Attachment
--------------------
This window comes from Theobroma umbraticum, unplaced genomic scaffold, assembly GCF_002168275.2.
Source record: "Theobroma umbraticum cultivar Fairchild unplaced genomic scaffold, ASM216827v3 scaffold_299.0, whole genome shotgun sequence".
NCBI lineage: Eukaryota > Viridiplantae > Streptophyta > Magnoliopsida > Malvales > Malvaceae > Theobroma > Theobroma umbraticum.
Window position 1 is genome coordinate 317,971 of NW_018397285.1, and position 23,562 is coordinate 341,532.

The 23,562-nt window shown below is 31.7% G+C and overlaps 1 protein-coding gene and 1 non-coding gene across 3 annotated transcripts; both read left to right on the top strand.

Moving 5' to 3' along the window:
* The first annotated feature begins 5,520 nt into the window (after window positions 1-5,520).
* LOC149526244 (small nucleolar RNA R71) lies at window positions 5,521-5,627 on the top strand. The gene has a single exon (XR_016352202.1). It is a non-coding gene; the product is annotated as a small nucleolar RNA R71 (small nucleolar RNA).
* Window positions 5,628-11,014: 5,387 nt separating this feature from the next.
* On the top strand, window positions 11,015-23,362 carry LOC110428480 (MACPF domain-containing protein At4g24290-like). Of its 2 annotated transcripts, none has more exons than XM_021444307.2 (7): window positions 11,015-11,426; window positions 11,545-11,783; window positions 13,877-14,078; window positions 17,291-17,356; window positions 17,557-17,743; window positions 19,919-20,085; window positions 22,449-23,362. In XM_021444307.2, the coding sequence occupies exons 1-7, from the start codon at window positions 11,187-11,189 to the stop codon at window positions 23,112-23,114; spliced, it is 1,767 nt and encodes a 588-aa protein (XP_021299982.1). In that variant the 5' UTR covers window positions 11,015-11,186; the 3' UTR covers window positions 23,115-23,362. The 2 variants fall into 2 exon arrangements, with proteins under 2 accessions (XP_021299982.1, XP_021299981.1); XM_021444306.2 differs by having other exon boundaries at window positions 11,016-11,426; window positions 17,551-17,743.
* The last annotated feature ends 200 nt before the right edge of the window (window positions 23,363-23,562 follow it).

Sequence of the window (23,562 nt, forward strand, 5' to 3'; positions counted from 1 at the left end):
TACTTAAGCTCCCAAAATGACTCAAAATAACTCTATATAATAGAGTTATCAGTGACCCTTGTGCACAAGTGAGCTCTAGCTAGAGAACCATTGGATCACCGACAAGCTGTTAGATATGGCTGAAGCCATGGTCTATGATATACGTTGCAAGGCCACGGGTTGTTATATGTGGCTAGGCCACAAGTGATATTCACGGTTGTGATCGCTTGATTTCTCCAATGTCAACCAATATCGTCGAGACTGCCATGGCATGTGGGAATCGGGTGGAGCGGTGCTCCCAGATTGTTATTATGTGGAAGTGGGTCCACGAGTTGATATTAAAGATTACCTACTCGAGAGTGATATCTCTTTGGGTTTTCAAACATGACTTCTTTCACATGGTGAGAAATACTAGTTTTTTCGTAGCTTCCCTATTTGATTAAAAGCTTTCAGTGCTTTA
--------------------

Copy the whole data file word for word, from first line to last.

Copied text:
This window comes from Theobroma umbraticum, unplaced genomic scaffold, assembly GCF_002168275.2.
Source record: "Theobroma umbraticum cultivar Fairchild unplaced genomic scaffold, ASM216827v3 scaffold_299.0, whole genome shotgun sequence".
NCBI lineage: Eukaryota > Viridiplantae > Streptophyta > Magnoliopsida > Malvales > Malvaceae > Theobroma > Theobroma umbraticum.
Window position 1 is genome coordinate 317,971 of NW_018397285.1, and position 23,562 is coordinate 341,532.

The 23,562-nt window shown below is 31.7% G+C and overlaps 1 protein-coding gene and 1 non-coding gene across 3 annotated transcripts; both read left to right on the top strand.

Moving 5' to 3' along the window:
* The first annotated feature begins 5,520 nt into the window (after window positions 1-5,520).
* LOC149526244 (small nucleolar RNA R71) lies at window positions 5,521-5,627 on the top strand. The gene has a single exon (XR_016352202.1). It is a non-coding gene; the product is annotated as a small nucleolar RNA R71 (small nucleolar RNA).
* Window positions 5,628-11,014: 5,387 nt separating this feature from the next.
* On the top strand, window positions 11,015-23,362 carry LOC110428480 (MACPF domain-containing protein At4g24290-like). Of its 2 annotated transcripts, none has more exons than XM_021444307.2 (7): window positions 11,015-11,426; window positions 11,545-11,783; window positions 13,877-14,078; window positions 17,291-17,356; window positions 17,557-17,743; window positions 19,919-20,085; window positions 22,449-23,362. In XM_021444307.2, the coding sequence occupies exons 1-7, from the start codon at window positions 11,187-11,189 to the stop codon at window positions 23,112-23,114; spliced, it is 1,767 nt and encodes a 588-aa protein (XP_021299982.1). In that variant the 5' UTR covers window positions 11,015-11,186; the 3' UTR covers window positions 23,115-23,362. The 2 variants fall into 2 exon arrangements, with proteins under 2 accessions (XP_021299982.1, XP_021299981.1); XM_021444306.2 differs by having other exon boundaries at window positions 11,016-11,426; window positions 17,551-17,743.
* The last annotated feature ends 200 nt before the right edge of the window (window positions 23,363-23,562 follow it).

Sequence of the window (23,562 nt, forward strand, 5' to 3'; positions counted from 1 at the left end):
TACTTAAGCTCCCAAAATGACTCAAAATAACTCTATATAATAGAGTTATCAGTGACCCTTGTGCACAAGTGAGCTCTAGCTAGAGAACCATTGGATCACCGACAAGCTGTTAGATATGGCTGAAGCCATGGTCTATGATATACGTTGCAAGGCCACGGGTTGTTATATGTGGCTAGGCCACAAGTGATATTCACGGTTGTGATCGCTTGATTTCTCCAATGTCAACCAATATCGTCGAGACTGCCATGGCATGTGGGAATCGGGTGGAGCGGTGCTCCCAGATTGTTATTATGTGGAAGTGGGTCCACGAGTTGATATTAAAGATTACCTACTCGAGAGTGATATCTCTTTGGGTTTTCAAACATGACTTCTTTCACATGGTGAGAAATACTAGTTTTTTCGTAGCTTCCCTATTTGATTAAAAGCTTTCAGTGCTTTA